In the Indian context, the brown spot of rice was said to be responsible for a one-third reduction in the yield of rice in 1942 leading to the Bengal famine of 1943. The death toll due to famine was reported to be 1.5 to 3.5 million,” says Chakraborty of JNU. Similarly, during 1946-47, the wheat rust outbreak caused a food shortage. In 1946, the bacterial leaf blight of paddy in Bihar wiped the crop completely. In 1985-87, the tungrovirus and blast wreaked havoc on the rice crop in Tamil Nadu. During 1938-39, the red rot of sugarcane occurred on a large scale in Bihar, Punjab, and Uttar Pradesh,” explains Pandey of BA College of Agriculture.

Of fertilisers & pesticides

The green revolution in India in the 1960s ushered in modern technology, such as the use of fertilisers and pesticides, which improved crop yield and ensured food security. However, their excessive use has been much talked about, which degrades the soil considerably. But can these render plants more vulnerable to diseases?

While there are contradictory reports on the impact of fertiliser use in making plants more susceptible to diseases, “pesticides can prevent crop losses. When host resistance is not available, pesticides are widely used to produce immediate mitigation effects on pathogens either by killing them or constraining their growth and reproduction. However, the extensive use of pesticides in agricultural production can degrade and damage the community of microorganisms living in the soil—in the case of overuse or misuse,” Chakraborty of JNU points out.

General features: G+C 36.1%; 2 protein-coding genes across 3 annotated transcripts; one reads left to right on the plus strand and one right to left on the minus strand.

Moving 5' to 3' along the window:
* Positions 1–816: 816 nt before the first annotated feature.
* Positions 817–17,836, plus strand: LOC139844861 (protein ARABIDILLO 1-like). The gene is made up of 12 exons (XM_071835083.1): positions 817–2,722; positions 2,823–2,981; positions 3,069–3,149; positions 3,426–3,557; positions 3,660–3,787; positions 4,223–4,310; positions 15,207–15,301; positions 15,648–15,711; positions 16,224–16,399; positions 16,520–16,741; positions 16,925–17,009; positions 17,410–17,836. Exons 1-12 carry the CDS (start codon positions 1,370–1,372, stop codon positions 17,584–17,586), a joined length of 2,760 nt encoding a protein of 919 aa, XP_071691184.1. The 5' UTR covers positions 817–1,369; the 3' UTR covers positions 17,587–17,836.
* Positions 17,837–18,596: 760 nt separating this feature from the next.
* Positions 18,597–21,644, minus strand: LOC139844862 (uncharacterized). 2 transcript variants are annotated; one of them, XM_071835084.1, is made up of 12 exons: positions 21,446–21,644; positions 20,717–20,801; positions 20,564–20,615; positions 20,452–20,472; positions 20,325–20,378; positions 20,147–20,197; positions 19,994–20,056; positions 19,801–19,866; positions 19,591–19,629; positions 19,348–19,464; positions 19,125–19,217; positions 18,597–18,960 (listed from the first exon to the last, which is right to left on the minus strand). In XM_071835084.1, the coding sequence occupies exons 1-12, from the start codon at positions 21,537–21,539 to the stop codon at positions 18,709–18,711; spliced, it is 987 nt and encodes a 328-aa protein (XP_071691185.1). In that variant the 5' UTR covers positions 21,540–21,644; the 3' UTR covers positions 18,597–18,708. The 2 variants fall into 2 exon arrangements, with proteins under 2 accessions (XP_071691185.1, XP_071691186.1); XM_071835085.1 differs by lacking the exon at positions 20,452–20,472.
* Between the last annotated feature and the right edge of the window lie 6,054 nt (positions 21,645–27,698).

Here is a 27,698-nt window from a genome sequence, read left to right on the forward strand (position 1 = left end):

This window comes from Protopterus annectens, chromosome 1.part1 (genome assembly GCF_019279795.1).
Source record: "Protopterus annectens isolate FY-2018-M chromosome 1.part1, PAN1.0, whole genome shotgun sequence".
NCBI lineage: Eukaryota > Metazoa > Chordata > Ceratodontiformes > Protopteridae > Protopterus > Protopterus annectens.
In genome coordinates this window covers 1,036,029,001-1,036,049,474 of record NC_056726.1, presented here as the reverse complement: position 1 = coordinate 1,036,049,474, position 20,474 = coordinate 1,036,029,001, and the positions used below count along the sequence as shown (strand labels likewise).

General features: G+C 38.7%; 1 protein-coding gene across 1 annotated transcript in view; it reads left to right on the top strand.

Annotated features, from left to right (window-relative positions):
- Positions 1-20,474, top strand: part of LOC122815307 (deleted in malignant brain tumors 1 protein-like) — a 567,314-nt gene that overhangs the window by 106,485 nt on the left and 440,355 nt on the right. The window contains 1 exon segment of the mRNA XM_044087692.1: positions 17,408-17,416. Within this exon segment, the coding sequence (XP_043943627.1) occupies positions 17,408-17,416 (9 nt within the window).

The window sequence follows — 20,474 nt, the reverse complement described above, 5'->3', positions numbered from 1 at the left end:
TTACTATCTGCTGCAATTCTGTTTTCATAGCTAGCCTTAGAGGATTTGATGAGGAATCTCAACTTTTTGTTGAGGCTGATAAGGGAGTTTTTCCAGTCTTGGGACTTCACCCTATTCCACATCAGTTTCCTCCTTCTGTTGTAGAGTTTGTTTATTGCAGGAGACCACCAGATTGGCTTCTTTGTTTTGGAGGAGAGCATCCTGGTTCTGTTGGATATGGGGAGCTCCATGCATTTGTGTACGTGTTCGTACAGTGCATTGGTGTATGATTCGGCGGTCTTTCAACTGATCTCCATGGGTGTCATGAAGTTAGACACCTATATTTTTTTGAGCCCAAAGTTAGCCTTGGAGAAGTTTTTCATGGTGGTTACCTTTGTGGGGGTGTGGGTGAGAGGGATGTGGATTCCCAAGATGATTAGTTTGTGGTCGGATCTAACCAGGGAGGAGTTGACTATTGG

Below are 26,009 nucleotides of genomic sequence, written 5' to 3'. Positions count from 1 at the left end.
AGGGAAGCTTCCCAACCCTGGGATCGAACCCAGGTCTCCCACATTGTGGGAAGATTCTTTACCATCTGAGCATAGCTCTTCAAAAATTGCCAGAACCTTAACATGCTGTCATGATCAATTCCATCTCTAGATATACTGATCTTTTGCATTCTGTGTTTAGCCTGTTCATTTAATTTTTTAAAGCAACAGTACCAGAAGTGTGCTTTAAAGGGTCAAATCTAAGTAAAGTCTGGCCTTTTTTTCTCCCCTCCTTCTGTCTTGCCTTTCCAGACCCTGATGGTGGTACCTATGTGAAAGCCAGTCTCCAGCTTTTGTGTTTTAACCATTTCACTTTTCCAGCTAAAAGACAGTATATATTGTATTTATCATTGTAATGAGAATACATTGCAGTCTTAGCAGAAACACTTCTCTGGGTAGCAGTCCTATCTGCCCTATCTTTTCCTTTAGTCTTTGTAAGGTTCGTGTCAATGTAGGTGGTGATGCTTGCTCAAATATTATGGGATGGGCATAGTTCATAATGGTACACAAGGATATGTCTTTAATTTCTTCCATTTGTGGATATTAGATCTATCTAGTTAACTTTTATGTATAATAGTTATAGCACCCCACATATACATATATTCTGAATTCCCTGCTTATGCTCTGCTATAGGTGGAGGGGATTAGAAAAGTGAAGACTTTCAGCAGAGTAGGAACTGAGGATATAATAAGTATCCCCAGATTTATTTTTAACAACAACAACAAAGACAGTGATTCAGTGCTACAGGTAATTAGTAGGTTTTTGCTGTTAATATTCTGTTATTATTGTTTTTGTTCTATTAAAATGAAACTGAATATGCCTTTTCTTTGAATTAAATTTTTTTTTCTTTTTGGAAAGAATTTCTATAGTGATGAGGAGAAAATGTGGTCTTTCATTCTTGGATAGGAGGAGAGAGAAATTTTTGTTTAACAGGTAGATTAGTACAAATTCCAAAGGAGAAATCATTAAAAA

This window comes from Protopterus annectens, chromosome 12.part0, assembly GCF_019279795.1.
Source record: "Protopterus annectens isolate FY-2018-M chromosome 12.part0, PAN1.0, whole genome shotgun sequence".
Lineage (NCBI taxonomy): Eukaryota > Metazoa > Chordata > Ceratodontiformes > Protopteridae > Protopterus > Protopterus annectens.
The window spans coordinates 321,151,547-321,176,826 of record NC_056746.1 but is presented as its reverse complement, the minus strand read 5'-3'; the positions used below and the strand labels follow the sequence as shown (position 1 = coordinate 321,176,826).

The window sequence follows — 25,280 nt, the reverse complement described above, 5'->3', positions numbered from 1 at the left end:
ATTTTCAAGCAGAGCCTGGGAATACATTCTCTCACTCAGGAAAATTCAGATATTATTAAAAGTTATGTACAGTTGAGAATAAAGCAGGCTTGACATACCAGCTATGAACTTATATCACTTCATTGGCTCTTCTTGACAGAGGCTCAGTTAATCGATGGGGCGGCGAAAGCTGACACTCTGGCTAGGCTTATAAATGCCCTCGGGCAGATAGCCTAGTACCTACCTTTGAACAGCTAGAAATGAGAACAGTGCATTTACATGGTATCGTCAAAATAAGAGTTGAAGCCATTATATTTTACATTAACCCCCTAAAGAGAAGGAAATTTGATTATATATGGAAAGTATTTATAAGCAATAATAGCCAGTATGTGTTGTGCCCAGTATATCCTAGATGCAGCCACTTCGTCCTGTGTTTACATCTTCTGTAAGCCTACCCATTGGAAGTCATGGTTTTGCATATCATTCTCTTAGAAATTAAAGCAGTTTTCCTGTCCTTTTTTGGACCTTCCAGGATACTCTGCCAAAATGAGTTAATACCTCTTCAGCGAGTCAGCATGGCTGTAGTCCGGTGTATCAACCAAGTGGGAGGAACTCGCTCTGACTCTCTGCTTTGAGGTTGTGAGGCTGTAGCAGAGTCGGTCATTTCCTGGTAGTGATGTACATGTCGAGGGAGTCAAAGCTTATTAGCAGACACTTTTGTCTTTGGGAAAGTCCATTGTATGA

Potato late blight Phytophthora infestans infection focus in potato crop

On the other hand, “genetically modified crops are developed to address the issues of pests and diseases,” highlights Pandey. “A powerful tool for enhancing plants’ resistance against pathogens is genetic engineering,” Chakraborty adds.

Although farming techniques are employed to reduce diseases and increase yield, some can increase the risk of diseases. “For example, irrigation farming, where farmers rely on a highly polluted cross-border river source,” Chakraborty says.

Monoculture, dense cropping, and continuous farming without fallowing are some other ways that incr-ease the inoculum of pathogens.

Effects of climate change

Large-scale floods, droughts, rising temperatures and the accelerated melting of the polar ice are a testimony of the massive impacts of climate change that the world is reeling under. The impact naturally affects the flora, too. In fact, climate change has been linked to a rise in diseases in plants.

“Directly increased temperature makes plants susceptible to several plant pathogens,” explains Kumar of LPU. Adding to that, the increased temperatures and carbon dioxide levels cause physiological changes in plants, which might affect their susceptibility and increase the intensity of diseases, Chakraborty of JNU says, adding: “Not just that, certain disease-causing agents tend to thrive in warmer temperatures, which means climate change is a factor in disease spread, and that plant diseases, both endemic and emerging, spread and are aggravated by climate change.”